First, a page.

Wednesday, September 2, 2009

Borgund Stave Church

In the Borgund Stave Church pamphlet, the structure is given the Harry Potter-esque nickname, "The church that has survived." Most stave churches were built between 1130 and 1350, before the Plague ravaged Norway. Of the 1000 originally constructed, only 28 are still standing, and the church you see below is widely acknowledged to be the best preserved.

Stave churches take their names from the large wooden support beams, or staves, that anchor the church. Norwegians were already well known for their woodwork (think Viking ships), so it's no surprise that they extended their craft to churches. Some of the remarkable features include wooden support "elbows" that were taken from the curve of a tree where the roots meet the trunk, so that these pieces could naturally support the weight above them.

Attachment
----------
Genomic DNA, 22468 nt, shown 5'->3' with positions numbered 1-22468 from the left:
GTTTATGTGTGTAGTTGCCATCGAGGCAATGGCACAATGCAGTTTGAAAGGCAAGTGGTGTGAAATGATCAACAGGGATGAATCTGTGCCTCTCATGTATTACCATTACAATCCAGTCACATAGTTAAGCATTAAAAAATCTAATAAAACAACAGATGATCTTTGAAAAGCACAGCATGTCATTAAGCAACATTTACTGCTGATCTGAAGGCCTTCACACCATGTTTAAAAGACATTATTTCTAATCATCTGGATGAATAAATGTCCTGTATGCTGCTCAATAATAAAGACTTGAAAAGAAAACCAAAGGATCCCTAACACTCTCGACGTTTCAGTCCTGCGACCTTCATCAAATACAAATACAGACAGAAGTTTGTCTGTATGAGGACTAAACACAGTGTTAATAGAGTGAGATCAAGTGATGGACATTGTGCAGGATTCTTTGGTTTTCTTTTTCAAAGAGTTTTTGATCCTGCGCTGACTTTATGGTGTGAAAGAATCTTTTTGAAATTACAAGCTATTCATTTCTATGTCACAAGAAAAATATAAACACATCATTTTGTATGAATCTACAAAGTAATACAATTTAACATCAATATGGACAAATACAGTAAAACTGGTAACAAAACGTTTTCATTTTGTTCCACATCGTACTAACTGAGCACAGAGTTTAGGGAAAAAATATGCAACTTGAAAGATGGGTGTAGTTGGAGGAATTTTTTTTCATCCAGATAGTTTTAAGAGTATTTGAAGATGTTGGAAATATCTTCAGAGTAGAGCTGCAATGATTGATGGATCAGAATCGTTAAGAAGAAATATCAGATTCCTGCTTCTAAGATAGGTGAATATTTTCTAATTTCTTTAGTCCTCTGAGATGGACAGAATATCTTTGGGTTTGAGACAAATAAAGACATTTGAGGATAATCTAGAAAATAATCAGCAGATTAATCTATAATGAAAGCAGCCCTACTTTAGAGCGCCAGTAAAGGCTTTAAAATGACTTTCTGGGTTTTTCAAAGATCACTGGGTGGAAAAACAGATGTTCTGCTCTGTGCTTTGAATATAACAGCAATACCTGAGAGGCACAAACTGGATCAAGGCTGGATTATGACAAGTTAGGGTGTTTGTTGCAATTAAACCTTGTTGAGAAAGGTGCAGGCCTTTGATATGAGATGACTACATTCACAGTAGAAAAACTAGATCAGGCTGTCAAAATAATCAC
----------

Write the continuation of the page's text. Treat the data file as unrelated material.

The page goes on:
Standing in the church, it was incredible to think that I was being sheltered by wood first cut almost 800 years ago. Even "the boy who lived" would be impressed by that.

1 comment:

Borgund Stave Church said...

Great travel stories you give us. Glad to read you enjoyed Borgund and come back next year to see our new exhibition on archaeologic finds from the Viking Age in our museum. These finds where discoverd 10 km west of the Church and date back from the 9th Century and include remnants of a Viking "Kaupang" (trade Centre)